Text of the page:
Mum and my brother, Jason, meet me at the airport

OK, I admit it: while in Sydney I’ve been horribly, horribly slack with this blog. 

If I told you it started with 3 catch-ups with friends, endless dog and nephew cuddles, a hair dressing appoinment, a dental check-up, a massage, trips to the shops, and preliminary preparations for the family Christmas, all in my jet-lagged first two days in Sydney, would you have any sympathy?

No, I didn’t think so.

On the way back from the airport, I bought the family sandwiches from one of my favourite cafes, Zivelli at Lane Cove (which was sold while I was away! Thank goodness the food is still great)

I promise (Kim and Anna please take note!) I’ll put up posts from the last 5 weeks for you shortly and in the meantime here are some shots from my trip.  Right now, I’m ensconsed back in the Trump Soho in New York, on my way back to St Kitts early on Sunday morning.  I was lured back to the Trump Soho by a terrific deal on suites during January, and am enjoying views uptown, including the Empire State Building.  Luckily, unlike my visit last month, I’m spending more time in the room, alot of the reason for which is a massive dump of snow on the city (which is only a pretty sight when you don’t need to push through the sludge).

Mutt's Butt (he looks like his aunt from this angle)

While in Sydney I found out that heaps of you have been keeping up with my adventures on this blog, which I am thrilled about, but I really didn’t know as you DON’T COMMENT.  So, you know what to do.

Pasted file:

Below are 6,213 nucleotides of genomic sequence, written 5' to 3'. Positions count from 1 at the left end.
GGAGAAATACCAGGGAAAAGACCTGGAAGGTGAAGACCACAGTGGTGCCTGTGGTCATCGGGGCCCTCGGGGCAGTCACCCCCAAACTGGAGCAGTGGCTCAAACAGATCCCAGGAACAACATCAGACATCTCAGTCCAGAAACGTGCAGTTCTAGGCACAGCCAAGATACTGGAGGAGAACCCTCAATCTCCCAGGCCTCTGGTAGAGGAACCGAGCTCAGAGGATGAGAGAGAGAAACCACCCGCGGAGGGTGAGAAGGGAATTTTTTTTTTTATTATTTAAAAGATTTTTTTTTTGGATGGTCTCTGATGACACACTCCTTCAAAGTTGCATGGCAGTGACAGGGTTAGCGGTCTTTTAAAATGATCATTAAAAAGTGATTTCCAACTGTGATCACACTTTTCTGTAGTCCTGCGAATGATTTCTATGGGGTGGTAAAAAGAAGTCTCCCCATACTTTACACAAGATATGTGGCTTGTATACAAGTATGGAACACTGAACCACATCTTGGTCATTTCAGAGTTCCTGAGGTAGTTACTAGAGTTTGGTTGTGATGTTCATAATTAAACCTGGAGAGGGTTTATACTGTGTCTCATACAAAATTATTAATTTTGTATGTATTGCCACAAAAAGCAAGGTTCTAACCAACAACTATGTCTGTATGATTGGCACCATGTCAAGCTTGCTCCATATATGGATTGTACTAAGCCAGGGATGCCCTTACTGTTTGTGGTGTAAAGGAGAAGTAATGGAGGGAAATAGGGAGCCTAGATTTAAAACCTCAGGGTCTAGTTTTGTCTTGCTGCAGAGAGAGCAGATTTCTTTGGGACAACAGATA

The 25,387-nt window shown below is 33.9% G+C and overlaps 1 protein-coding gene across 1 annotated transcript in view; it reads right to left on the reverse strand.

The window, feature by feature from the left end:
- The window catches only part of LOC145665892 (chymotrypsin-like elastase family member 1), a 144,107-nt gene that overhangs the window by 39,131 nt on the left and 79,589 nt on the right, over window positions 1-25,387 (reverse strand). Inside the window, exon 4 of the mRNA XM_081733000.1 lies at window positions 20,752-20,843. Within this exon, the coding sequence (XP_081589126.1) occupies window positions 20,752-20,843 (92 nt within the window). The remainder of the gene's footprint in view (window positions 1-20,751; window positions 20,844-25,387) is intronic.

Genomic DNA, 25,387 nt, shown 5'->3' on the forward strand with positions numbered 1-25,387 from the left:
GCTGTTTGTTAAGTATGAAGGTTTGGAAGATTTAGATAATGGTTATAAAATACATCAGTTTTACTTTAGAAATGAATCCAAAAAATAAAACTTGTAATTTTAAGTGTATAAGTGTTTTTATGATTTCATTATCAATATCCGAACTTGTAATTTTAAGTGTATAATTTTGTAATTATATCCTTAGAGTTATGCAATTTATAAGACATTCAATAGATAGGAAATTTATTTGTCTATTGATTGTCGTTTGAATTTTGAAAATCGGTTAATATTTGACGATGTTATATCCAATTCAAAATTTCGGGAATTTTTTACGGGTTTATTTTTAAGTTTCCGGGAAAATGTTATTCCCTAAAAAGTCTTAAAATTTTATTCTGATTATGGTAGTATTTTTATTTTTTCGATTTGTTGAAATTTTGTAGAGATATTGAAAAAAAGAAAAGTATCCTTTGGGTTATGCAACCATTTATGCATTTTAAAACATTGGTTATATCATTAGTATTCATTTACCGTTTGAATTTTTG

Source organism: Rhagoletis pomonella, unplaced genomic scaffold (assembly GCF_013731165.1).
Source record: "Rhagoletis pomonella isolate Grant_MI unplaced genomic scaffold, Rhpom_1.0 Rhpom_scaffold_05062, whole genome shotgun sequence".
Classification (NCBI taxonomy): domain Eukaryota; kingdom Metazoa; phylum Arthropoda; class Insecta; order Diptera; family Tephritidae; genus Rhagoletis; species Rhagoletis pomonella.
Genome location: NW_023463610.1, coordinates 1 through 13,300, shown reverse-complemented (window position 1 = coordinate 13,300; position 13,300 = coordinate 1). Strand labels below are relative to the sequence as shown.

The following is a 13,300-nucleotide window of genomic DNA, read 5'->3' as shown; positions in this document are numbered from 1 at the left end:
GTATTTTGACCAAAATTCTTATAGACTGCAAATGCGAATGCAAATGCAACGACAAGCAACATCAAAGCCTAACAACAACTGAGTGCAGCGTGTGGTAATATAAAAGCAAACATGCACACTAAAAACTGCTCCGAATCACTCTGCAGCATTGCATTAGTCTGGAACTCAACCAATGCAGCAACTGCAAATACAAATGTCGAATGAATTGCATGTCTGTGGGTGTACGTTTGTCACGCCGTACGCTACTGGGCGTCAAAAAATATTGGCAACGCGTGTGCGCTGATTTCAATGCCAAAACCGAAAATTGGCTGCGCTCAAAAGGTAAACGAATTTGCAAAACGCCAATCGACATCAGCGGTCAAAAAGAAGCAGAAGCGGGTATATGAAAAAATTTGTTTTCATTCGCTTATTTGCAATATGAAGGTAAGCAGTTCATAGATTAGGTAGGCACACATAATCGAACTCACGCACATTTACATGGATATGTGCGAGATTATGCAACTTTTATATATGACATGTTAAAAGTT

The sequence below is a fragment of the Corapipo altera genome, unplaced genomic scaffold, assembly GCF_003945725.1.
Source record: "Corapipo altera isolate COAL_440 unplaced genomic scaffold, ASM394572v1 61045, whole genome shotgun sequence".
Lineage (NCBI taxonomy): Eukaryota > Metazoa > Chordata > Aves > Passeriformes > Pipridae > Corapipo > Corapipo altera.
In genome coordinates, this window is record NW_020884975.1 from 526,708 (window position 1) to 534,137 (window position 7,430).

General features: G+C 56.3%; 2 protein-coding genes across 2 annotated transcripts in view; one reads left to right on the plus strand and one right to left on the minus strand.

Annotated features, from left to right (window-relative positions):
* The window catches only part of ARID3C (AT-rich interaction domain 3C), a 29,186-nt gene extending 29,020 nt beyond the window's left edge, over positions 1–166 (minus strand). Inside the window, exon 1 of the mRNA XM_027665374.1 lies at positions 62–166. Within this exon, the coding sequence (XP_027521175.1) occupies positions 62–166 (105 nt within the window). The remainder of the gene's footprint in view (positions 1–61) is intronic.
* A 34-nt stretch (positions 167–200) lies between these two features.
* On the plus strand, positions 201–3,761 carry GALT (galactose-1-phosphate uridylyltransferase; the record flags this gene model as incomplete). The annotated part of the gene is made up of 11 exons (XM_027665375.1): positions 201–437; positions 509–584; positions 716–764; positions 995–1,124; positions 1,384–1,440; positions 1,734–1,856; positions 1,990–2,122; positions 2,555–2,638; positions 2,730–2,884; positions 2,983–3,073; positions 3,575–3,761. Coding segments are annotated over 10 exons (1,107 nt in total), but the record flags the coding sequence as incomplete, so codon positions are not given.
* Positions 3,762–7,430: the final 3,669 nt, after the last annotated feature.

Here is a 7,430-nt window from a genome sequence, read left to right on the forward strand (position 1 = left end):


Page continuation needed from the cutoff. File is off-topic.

Anyhow, I need a ruling from you, my lovely friends, which provides a perfect opportunity to test your commenting skills.

Tyler peeks in from outside

The dilemma is about flying etiquette.  Now, before I kick off I will say that I am big on plane etiquette since I think the little temporary society of passengers really have to behave or all hell could break loose.  For this reason, I won’t recline my seat in Economy if someone is directly behind me.  As some further background, and as someone who does her fair share of long-haul flying, I have certain strategies to minimise jetlag such as immediately setting my watch to my destination and shifting to the new time zone from minute 1.  So, for my flight from Sydney on Thursday, the plane took off just after 12 noon, and I set my watch for 8pm New York time, had dinner, watched a movie and tried to get some sleep.  By the time the plane lands in LA at around 6am local time (9am New York), I know that I’ve had my chance to sleep and now need to stay awake until I reach New York.  This usually involves lots of coffee, diet coke and as much sunlight as I can manage to shine on my face (another proven strategy).